In each of these provisions, the ability of a person to make an application for a patent was predicated upon the existence of an “actual inventor” from whom the entitlement to the patent was directly or indirectly derived. Paragraphs (a), (c) and (e) describe the actual inventor as, respectively, a person, one that is deceased and has a legal representative (which must be a person), and one that is not resident in Australia. Paragraphs (b), (d), (f) and (fa) all contemplate an assignment happening between the patent applicant and the actual inventor. It is clear from these provisions that only a person with a legal personality could be the “actual inventor” under this legislative scheme.

This scheme, and its consequences, did not materially change under the 1990 Act.

Acknowledging that a none of the case law had to consider whether an AI could be an inventor, the Full Court noted that the ‘entitlement’ cases proceeded on the basis that ‘inventor’ meant the ‘actual inventor’. Their Honours considered the cases interpreting this expression were all premised on the ‘actual inventor’ – the person whose mind devised the claimed invention – being a natural person. At [105] and [106], their Honours explained:

None of the cases cited in the preceding five paragraphs confronted the question that arose before the primary judge of whether or not the “inventor” could include an artificial intelligence machine. We do not take the references in those cases to “person” to mean, definitively, that an inventor under the Patents Act and Regulations must be a human. However, it is plain from these cases that the law relating to the entitlement of a person to the grant of a patent is premised upon an invention for the purposes of the Patents Act arising from the mind of a natural person or persons. Those who contribute to, or supply, the inventive concept are entitled to the grant. The grant of a patent for an invention rewards their ingenuity.

Where s 15(1)(a) provides that a patent for an invention may only be granted to “a person who is an inventor”, the reference to “a person” emphasises, in context, that this is a natural person. …. (emphasis supplied)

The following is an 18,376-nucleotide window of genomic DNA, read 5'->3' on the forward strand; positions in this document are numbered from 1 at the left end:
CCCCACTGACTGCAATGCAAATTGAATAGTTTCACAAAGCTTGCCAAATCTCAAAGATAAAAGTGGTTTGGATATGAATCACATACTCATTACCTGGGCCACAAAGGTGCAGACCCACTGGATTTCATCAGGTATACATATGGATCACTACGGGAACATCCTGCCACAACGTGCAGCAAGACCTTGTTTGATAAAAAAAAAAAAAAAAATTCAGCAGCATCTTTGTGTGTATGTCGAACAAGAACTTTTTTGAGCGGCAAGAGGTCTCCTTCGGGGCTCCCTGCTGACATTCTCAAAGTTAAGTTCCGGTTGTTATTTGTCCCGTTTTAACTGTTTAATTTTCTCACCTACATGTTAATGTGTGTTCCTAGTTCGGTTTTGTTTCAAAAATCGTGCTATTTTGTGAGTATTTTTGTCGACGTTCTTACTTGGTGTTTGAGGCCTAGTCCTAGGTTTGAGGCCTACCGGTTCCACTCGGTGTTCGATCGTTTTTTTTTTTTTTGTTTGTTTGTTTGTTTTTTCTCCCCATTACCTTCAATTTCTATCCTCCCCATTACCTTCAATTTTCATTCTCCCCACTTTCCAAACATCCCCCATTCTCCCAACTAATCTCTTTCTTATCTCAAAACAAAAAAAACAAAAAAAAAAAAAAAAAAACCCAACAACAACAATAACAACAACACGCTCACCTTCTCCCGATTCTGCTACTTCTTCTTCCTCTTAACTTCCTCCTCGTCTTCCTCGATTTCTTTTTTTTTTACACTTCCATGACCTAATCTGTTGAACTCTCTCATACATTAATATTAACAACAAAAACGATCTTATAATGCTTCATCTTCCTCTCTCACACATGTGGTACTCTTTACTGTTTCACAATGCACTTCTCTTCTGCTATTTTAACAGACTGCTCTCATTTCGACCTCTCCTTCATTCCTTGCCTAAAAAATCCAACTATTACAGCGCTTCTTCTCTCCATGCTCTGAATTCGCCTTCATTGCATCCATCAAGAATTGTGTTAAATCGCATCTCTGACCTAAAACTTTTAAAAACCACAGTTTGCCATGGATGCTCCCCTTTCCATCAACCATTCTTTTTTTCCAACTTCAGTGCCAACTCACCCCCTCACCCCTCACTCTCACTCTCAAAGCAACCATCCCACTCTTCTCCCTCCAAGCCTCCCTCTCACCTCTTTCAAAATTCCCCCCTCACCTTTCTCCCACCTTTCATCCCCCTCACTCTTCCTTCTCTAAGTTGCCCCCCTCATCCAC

Given that conclusion, and the structure of s 15, Dr Thaler’s argument that he was entitled on the basis of ownership of the output of DABUS’ efforts was to no avail. At [113]:

… having regard to the view that we have taken to the construction of s 15(1) and reg 3.2C(2)(aa) [i]t is not to the point that Dr Thaler may have rights to the output of DABUS. Only a natural person can be an inventor for the purposes of the Patents Act and Regulations. Such an inventor must be identified for any person to be entitled to a grant of a patent under ss 15(1)(b)-(d). (emphasis supplied)

The Full Court then drew support from the High Court’s reasoning in D’Arcy v Myriad esp. at [6] in which the majority emphasised that patentable subject matter had to be the product of “human action”.

Although not put in this way, it is apparent that policy considerations played a significant role in their Honours’ conclusion. At [119] to [120], their Honours pointed out:

in filing the application, Dr Thaler no doubt intended to provoke debate as to the role that artificial intelligence may take within the scheme of the Patents Act and Regulations. Such debate is important and worthwhile. However, in the present case it clouded consideration of the prosaic question before the primary judge, which concerned the proper construction of s 15 and reg 3.2C(2)(aa). In our view, there are many propositions that arise for consideration in the context of artificial intelligence and inventions. They include whether, as a matter of policy, a person who is an inventor should be redefined to include an artificial intelligence. If so, to whom should a patent be granted in respect of its output? The options include one or more of: the owner of the machine upon which the artificial intelligence software runs, the developer of the artificial intelligence software, the owner of the copyright in its source code, the person who inputs the data used by the artificial intelligence to develop its output, and no doubt others. If an artificial intelligence is capable of being recognised as an inventor, should the standard of inventive step be recalibrated such that it is no longer judged by reference to the knowledge and thought processes of the hypothetical uninventive skilled worker in the field? If so, how? What continuing role might the ground of revocation for false suggestion or misrepresentation have, in circumstances where the inventor is a machine?